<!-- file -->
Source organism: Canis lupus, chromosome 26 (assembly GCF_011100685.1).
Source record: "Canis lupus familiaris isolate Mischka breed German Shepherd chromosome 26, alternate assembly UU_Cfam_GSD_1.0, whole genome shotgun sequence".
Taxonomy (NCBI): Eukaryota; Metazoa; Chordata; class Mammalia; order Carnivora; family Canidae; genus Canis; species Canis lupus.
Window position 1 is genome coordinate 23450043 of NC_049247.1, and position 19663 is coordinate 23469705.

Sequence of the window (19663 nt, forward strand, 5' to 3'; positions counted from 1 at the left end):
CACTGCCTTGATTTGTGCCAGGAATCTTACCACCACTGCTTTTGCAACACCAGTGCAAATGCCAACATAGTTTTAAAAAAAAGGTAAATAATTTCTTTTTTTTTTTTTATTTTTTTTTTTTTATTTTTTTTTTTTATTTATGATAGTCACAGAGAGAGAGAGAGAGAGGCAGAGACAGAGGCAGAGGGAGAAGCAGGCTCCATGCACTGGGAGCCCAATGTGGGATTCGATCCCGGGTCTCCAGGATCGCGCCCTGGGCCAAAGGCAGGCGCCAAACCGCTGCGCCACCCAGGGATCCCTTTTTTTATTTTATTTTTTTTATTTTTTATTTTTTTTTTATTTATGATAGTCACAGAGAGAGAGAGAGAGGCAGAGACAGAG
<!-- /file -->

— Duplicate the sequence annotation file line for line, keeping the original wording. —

Source organism: Canis lupus, chromosome 26 (assembly GCF_011100685.1).
Source record: "Canis lupus familiaris isolate Mischka breed German Shepherd chromosome 26, alternate assembly UU_Cfam_GSD_1.0, whole genome shotgun sequence".
Taxonomy (NCBI): Eukaryota; Metazoa; Chordata; class Mammalia; order Carnivora; family Canidae; genus Canis; species Canis lupus.
Window position 1 is genome coordinate 23450043 of NC_049247.1, and position 19663 is coordinate 23469705.

Sequence of the window (19663 nt, forward strand, 5' to 3'; positions counted from 1 at the left end):
CACTGCCTTGATTTGTGCCAGGAATCTTACCACCACTGCTTTTGCAACACCAGTGCAAATGCCAACATAGTTTTAAAAAAAAGGTAAATAATTTCTTTTTTTTTTTTTATTTTTTTTTTTTTATTTTTTTTTTTTATTTATGATAGTCACAGAGAGAGAGAGAGAGAGGCAGAGACAGAGGCAGAGGGAGAAGCAGGCTCCATGCACTGGGAGCCCAATGTGGGATTCGATCCCGGGTCTCCAGGATCGCGCCCTGGGCCAAAGGCAGGCGCCAAACCGCTGCGCCACCCAGGGATCCCTTTTTTTATTTTATTTTTTTTATTTTTTATTTTTTTTTTATTTATGATAGTCACAGAGAGAGAGAGAGAGGCAGAGACAGAG